Again this requirement reinforces key aspects of participatory working; namely ownership by the students of the case study activity they choose; fun as a central aspect of learning (& community development); active participation; application of techniques across a range of subjects and circumstances. Student selected activities most of which lasted no more than 5 minutes have included participatory forms of session evaluation, how to refresh participants part way through a 2-hour contact session (energizers), and tips on dealing with dominators and helping the silent to speak (if they wish to!). Students were also encouraged to suggest appropriate speakers, projects etc..so for example a student drew in her work placement mentor to present on citizen participation in delivery of social welfare.

The module tutor identifies overlapping and mutual benefits for work-based practitioners, students, staff and communities. The following is an illustrative ratherthan exhaustive listing:

For students

For staff

Benefits for communities

Special features
This programme is multi & inter-disciplinary, & transferable across many different disciplines. In essence it is simple, effective, relevant, up-to-date and ever-changing this makes it fascinating for students, staff and practitioners alike.

The success of the programme is grounded in the maintenance of workable, longer term relationships with employers, students, graduates & staff based on mutual benefits and respect. The enterprise is sustainable the more enthusiastic practitioners that students are exposed to, the more of them seek to emulate and follow role models; so the pool of experienced graduates grows who, in turn, are encouraged to return to increase, up date and refresh the teaching and learning. It also enables students (and staff) to learn about their immediate surroundings their hopes, fears, aspirations and needs. As U.S. researchers DeLind & Link (2004) have stated:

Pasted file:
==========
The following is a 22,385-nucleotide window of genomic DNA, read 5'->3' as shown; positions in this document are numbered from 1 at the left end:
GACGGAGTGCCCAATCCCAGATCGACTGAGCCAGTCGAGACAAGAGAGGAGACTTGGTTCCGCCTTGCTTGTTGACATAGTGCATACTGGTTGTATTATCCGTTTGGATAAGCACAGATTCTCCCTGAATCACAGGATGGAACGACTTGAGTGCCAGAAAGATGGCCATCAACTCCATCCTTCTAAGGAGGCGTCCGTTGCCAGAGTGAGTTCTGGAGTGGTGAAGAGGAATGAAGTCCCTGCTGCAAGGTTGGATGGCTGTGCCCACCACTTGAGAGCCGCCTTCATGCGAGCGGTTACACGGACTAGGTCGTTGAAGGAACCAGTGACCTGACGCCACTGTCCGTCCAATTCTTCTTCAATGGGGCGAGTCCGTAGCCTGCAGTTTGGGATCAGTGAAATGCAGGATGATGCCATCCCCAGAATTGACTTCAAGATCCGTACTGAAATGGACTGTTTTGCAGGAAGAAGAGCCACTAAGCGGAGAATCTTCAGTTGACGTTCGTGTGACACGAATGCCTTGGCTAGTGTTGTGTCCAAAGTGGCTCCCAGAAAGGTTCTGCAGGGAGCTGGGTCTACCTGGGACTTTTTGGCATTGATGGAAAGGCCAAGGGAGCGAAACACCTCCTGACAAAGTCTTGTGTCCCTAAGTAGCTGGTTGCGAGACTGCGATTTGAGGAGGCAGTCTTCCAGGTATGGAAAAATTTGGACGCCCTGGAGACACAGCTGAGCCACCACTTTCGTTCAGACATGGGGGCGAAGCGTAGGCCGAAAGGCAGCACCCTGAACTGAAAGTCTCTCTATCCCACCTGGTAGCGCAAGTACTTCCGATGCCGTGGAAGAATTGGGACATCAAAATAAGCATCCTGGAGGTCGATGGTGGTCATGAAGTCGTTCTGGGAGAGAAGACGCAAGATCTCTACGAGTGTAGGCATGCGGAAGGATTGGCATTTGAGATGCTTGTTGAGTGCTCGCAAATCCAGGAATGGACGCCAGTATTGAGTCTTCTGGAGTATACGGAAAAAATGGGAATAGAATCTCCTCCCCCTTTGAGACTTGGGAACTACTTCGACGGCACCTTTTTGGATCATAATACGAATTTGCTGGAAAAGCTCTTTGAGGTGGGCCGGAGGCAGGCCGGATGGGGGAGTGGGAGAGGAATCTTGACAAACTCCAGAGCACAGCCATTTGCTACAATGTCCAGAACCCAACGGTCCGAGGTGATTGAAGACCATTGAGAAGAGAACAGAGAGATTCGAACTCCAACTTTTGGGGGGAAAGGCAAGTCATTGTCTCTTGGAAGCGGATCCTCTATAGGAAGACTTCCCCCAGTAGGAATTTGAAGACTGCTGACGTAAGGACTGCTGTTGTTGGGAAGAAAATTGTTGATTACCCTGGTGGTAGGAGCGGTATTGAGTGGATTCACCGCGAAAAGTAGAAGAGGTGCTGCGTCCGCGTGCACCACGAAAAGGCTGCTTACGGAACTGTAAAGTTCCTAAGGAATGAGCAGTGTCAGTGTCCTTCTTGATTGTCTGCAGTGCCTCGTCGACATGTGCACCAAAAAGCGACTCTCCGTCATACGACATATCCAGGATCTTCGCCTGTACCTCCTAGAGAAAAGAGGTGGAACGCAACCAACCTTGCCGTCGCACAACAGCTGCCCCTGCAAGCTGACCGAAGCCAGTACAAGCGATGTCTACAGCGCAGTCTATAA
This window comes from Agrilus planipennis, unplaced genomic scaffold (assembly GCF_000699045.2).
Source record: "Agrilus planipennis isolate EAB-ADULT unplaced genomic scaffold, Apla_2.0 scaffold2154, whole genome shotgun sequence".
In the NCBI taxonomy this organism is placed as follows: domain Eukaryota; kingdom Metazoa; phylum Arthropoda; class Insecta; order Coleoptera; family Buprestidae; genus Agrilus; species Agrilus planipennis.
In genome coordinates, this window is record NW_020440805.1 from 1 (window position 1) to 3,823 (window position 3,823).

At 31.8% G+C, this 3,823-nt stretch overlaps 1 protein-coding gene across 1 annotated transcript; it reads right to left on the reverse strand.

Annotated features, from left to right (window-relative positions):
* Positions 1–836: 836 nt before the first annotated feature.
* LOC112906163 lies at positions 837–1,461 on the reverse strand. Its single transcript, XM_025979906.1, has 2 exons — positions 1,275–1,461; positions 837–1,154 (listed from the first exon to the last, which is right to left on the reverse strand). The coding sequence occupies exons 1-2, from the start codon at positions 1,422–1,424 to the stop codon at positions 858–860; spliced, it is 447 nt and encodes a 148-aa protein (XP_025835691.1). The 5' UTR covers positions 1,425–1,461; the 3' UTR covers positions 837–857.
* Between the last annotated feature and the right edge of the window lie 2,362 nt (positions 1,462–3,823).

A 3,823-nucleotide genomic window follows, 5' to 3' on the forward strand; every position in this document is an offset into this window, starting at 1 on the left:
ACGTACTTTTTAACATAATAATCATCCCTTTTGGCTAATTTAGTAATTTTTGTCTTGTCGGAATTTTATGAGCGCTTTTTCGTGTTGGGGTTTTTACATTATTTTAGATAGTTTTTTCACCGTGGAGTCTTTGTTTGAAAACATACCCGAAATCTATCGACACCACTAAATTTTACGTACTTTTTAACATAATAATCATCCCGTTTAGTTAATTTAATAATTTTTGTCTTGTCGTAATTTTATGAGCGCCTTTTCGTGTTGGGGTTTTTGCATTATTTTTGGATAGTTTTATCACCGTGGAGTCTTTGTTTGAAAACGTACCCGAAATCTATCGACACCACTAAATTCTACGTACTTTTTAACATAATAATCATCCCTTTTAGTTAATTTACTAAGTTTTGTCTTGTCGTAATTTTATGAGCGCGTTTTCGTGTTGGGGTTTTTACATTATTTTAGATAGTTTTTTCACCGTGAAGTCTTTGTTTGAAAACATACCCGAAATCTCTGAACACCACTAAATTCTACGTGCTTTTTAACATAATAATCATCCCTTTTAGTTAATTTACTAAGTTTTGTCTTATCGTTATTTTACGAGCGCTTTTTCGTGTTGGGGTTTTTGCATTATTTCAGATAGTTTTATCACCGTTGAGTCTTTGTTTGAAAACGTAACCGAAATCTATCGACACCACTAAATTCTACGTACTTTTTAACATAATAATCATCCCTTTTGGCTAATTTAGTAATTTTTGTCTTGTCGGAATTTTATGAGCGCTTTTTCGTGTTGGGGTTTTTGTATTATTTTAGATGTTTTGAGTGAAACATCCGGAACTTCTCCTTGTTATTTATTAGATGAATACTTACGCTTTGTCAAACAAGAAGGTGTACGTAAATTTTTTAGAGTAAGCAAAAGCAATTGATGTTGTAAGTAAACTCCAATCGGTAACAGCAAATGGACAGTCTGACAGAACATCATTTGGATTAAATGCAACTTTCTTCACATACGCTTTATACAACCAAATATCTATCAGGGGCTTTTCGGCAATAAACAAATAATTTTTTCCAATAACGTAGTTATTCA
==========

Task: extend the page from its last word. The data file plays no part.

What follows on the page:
Before losing themselves in the virtual or plunginginto the international, students need to carefully & critically examine what existsoutside their front (and back) doors.

The above quote underpins the approach to teaching and learning is this case study module.

As illustrations only students have participated in the following live participatory initiatives:

Voting on preferred health service priorities for the future; partnership with Gloucestershire combined Health Service Trusts 2008

Constructive critique of University of Southampton online learning materials related to aspects of citizenship
http://www.soton.ac.uk/citizened/ 2007

Constructive critique of New Economics Foundation DEMOCS participatory technique 2006
http://www.neweconomics.org/gen/democs.aspx

Future work
As a priority the module tutor will present to colleagues, both within and without his university, on the benefits of aligning teaching and learning approaches to enact learning outcomes. So that students learn by doing and reinforce head knowledge by directly practising the knowledge they are gaining. The author/module tutor intends Faculty seminars and conference presentations to spread the word about this approach and to refine and reflect on his own experiences and ideas.

The author would also like to research how other disciplinary subjects and materials can be/are taught in such a way that the learning style and approaches exemplify and reinforce the content. James Derounian would therefore be keen to hear from colleagues & readers of this case study, who have insights and examples to offer. Contact details at the top of p.1 of this case study.


1 DeLind, L and Link, T (2004) Place as the Nexus of a Sustainable Future: A Course for All of Us in Barlett, PF & Chase, GW (eds) Sustainability on campus: stories and strategies for change, Cambridge, Mass. MIT Press